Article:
A Night to Remember in Hong Kong

Day 36, Grand Asia 2018

Monday, Nov. 5, 2018, Hong Kong:

I keep thinking this cruise can’t get any better, and then it does.

Our berth in Hong Kong is at Kai Tak, the site of the old Hong Kong airport turned into a cruise port on Kowloon. It’s not an ideal location, although if you go somewhere high on the ship you can see that you are virtually surrounded by skyscrapers.

The best view of Hong Kong, though, is from room 2710 in The Peninsula Hotel. That’s where I stayed overnight instead of on the ship. It was a once-in-a-lifetime experience.

A friend on this cruise has always wanted to have high tea at The Peninsula, known as the Grande Dame of the Far East. She heard that the line for a table for tea could be long, and she isn’t a fan of standing in line. So she decided to splurge and book a harbor-view room, never dreaming that the hotel will give her a room on the top floor. And lucky me – she invited me to join her. I said only if she would let me pay for the tea, and we struck a deal.

On the Amsterdam’s first day in Hong Kong, shuttles took passengers to two different subway stations, each of which also had a mall. We opted instead for a taxi to The Peninsula, and it was only 100 HKD, or about $13. Our room wasn’t ready so we left our overnight bags and walked a few blocks to the Tsim Sha Tsui Star Ferry terminal, where we took the iconic boat across the harbor to Hong Kong Island. We wandered up the elevated walkway a few blocks to the Landmark, a – well, a landmark grouping of office buildings, hotels, high-end shops and restaurants.

Looking down to the street, we saw thousands of young adults seeming to shop, fill large cardboard boxes with their purchases, tape them closed and address them, we guess for shipping. Hundreds of others were sitting on flattened boxes for blocks around, eating. We could never figure out if this was normal activity and what exactly they were doing. It seemed more than “maid’s day off,” as Sunday can be known in Hong Kong.

We found lunch at Le Salon de Thé de Joël Robuchon, a more casual offering from this 3-Michelin-star chef. Our small sandwiches were just what we wanted, because we had reservations at 5 p.m. for high tea at The Peninsula. At a Starbucks in the mall (they really are everywhere), we also saw our first signs of Christmas. I guess it is to be expected as Halloween has passed.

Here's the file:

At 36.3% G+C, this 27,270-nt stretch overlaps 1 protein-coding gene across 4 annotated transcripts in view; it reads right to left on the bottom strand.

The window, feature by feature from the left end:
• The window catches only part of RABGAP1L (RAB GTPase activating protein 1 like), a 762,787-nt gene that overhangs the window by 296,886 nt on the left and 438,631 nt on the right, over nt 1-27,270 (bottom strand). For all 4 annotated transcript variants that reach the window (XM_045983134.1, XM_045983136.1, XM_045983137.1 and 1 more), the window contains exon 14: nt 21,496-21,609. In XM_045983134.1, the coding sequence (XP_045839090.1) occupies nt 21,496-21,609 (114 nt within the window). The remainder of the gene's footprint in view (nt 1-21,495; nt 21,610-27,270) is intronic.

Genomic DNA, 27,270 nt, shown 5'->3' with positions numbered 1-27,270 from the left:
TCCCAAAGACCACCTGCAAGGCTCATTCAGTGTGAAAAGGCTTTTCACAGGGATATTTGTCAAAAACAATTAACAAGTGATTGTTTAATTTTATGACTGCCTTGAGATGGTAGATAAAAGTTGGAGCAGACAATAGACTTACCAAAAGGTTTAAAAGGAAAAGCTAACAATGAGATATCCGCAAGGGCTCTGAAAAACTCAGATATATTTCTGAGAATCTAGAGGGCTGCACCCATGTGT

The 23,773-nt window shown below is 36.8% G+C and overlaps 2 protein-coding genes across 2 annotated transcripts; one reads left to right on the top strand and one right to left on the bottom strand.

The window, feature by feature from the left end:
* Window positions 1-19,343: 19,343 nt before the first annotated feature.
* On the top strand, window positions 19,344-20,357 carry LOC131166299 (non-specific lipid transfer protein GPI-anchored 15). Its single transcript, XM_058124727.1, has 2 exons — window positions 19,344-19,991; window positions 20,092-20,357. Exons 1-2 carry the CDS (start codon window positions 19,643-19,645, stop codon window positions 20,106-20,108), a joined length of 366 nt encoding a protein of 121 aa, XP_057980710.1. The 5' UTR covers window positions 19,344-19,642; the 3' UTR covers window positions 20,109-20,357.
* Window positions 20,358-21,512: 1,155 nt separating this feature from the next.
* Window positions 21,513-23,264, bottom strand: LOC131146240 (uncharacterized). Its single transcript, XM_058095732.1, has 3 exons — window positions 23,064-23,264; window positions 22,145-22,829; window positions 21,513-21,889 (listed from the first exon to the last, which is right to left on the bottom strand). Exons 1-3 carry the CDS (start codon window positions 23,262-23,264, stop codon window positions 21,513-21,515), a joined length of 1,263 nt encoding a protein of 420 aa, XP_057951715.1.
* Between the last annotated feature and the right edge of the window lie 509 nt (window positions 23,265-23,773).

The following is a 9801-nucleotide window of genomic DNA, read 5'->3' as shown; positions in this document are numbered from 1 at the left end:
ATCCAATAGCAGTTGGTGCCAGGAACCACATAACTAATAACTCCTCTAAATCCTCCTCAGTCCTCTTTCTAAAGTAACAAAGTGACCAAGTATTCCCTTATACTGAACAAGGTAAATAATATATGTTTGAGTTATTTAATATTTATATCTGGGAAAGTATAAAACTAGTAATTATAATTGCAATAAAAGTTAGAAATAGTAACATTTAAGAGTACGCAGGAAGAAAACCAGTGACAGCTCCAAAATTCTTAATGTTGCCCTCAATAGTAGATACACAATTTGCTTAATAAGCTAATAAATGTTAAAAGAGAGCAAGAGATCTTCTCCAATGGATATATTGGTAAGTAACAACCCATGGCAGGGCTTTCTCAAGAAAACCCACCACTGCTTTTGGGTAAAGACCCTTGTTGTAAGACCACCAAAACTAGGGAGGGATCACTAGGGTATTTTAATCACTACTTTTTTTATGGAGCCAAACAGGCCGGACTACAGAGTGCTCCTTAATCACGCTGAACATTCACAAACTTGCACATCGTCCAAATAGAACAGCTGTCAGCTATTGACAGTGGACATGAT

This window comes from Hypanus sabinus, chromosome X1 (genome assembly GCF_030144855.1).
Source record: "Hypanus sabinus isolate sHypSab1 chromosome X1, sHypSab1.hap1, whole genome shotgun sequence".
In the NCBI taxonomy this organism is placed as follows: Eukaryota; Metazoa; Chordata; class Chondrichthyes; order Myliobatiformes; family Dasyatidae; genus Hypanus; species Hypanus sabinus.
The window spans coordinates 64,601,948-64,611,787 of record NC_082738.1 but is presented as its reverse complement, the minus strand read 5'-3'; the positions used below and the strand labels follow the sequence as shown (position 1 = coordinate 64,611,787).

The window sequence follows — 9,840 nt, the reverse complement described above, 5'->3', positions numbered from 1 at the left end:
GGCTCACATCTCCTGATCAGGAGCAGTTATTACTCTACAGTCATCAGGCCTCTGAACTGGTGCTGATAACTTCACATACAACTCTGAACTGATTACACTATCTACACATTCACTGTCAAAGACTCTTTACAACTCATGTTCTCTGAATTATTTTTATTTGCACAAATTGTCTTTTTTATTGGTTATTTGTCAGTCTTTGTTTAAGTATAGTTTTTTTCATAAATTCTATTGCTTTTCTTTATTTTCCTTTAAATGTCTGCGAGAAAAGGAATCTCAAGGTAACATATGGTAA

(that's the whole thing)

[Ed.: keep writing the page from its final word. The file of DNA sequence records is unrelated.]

While walking around the area waiting for our “tea-time,” I was amazed at the use of bamboo in Hong Kong as scaffolding – not only on small projects but also on high-rise buildings at well.

Back at the hotel, we were delighted to see we were on the top guest-room floor, with a stellar view of the harbor. For someone more accustomed to a Comfort Inn, I found little surprises throughout the room – tablet controls for lights, temperature, curtains and privacy next to EACH bed, the desk, the foyer and the bathroom. Every kind of amenity we could imagine – an all-in-one printer tucked away, a Nespresso machine, terry cloth and cotton robes, slippers, etc. A tray of melt-in-your-mouth chocolates and a bowl of fruit awaited us in front of the huge plate-glass window.

Earlier the line for tea in the lobby had stretched down the hall and around the corner. There were still about 25 people in line when we were seated – without a wait just as promised.

Tea is served in The Peninsula’s beautiful lobby, and it’s a delightful location. The scones were my favorite, with wonderful strawberry jam. We also had a selection of small sandwiches, bread crusts removed of course. By the time we ate our way up to the dessert tray, we were full and had them boxed to take to the room.

My only disappointment was with the service. We started with champagne, but were ready for our tea by the time our food came. But no one brought tea, or even stopped to ask how we were doing. We finally flagged a waiter, who then took another 10 minutes to bring the tea – 45 minutes after we sat down. Perhaps “no interruption” is the standard for service in Hong Kong or at The Peninsula, but it would have been nice to have a bit more attention. Still, a first-world problem, I know.

Back in our room last night, we were in a prime spot to watch the 8 p.m. laser light show from skyscrapers all up and down the harbor. Again, the location was perfect for the show. (I had missed the show last year as I flew in too late from a land tour to Xian.)

This morning we considered where to visit in Hong Kong, but decided we would just relax. We enjoyed gourmet coffee and the view from our room while I finished a sketch of the harbor I started the day before.

Then we moseyed downstairs to have a late morning breakfast in the hotel lobby. The crepes and French toast were a hit and the service a bit of a miss, again. While eating, we saw several friends from the ship, who confirmed that the shuttle today was parked alongside the Peninsula.

It was difficult to leave our little spot of paradise and luxury, but we have more ports awaiting us and more adventures ahead. I’ll never forget this one and doubt anything will top it.